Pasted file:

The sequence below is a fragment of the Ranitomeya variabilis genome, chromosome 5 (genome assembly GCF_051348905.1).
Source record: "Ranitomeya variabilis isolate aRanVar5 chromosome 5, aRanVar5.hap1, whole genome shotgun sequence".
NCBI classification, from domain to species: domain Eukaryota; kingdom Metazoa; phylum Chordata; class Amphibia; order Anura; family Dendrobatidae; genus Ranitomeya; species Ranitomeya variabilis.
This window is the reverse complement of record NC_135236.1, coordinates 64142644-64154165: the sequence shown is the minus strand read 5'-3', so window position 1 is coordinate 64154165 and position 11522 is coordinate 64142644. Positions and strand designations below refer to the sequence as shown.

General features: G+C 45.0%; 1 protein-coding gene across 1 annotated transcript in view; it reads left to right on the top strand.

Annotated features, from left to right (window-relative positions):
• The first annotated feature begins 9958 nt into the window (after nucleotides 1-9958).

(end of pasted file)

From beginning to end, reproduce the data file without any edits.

The sequence below is a fragment of the Ranitomeya variabilis genome, chromosome 5 (genome assembly GCF_051348905.1).
Source record: "Ranitomeya variabilis isolate aRanVar5 chromosome 5, aRanVar5.hap1, whole genome shotgun sequence".
NCBI classification, from domain to species: domain Eukaryota; kingdom Metazoa; phylum Chordata; class Amphibia; order Anura; family Dendrobatidae; genus Ranitomeya; species Ranitomeya variabilis.
This window is the reverse complement of record NC_135236.1, coordinates 64142644-64154165: the sequence shown is the minus strand read 5'-3', so window position 1 is coordinate 64154165 and position 11522 is coordinate 64142644. Positions and strand designations below refer to the sequence as shown.

General features: G+C 45.0%; 1 protein-coding gene across 1 annotated transcript in view; it reads left to right on the top strand.

Annotated features, from left to right (window-relative positions):
• The first annotated feature begins 9958 nt into the window (after nucleotides 1-9958).